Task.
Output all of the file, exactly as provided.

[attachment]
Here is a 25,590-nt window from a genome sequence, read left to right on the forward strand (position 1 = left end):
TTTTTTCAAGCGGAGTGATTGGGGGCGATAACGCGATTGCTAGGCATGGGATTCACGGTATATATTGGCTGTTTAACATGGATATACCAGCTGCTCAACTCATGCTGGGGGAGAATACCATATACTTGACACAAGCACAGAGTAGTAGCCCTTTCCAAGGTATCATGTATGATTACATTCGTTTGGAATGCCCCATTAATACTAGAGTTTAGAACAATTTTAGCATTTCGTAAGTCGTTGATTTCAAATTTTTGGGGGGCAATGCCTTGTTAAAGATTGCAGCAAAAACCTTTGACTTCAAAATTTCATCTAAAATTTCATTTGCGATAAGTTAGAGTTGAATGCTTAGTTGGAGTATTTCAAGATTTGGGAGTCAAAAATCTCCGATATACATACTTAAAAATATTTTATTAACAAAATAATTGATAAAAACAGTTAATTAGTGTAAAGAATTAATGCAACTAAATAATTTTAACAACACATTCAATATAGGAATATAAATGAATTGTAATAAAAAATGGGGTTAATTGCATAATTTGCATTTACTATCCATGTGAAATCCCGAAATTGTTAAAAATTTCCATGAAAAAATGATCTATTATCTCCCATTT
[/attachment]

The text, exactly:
Here is a 25,590-nt window from a genome sequence, read left to right on the forward strand (position 1 = left end):
TTTTTTCAAGCGGAGTGATTGGGGGCGATAACGCGATTGCTAGGCATGGGATTCACGGTATATATTGGCTGTTTAACATGGATATACCAGCTGCTCAACTCATGCTGGGGGAGAATACCATATACTTGACACAAGCACAGAGTAGTAGCCCTTTCCAAGGTATCATGTATGATTACATTCGTTTGGAATGCCCCATTAATACTAGAGTTTAGAACAATTTTAGCATTTCGTAAGTCGTTGATTTCAAATTTTTGGGGGGCAATGCCTTGTTAAAGATTGCAGCAAAAACCTTTGACTTCAAAATTTCATCTAAAATTTCATTTGCGATAAGTTAGAGTTGAATGCTTAGTTGGAGTATTTCAAGATTTGGGAGTCAAAAATCTCCGATATACATACTTAAAAATATTTTATTAACAAAATAATTGATAAAAACAGTTAATTAGTGTAAAGAATTAATGCAACTAAATAATTTTAACAACACATTCAATATAGGAATATAAATGAATTGTAATAAAAAATGGGGTTAATTGCATAATTTGCATTTACTATCCATGTGAAATCCCGAAATTGTTAAAAATTTCCATGAAAAAATGATCTATTATCTCCCATTT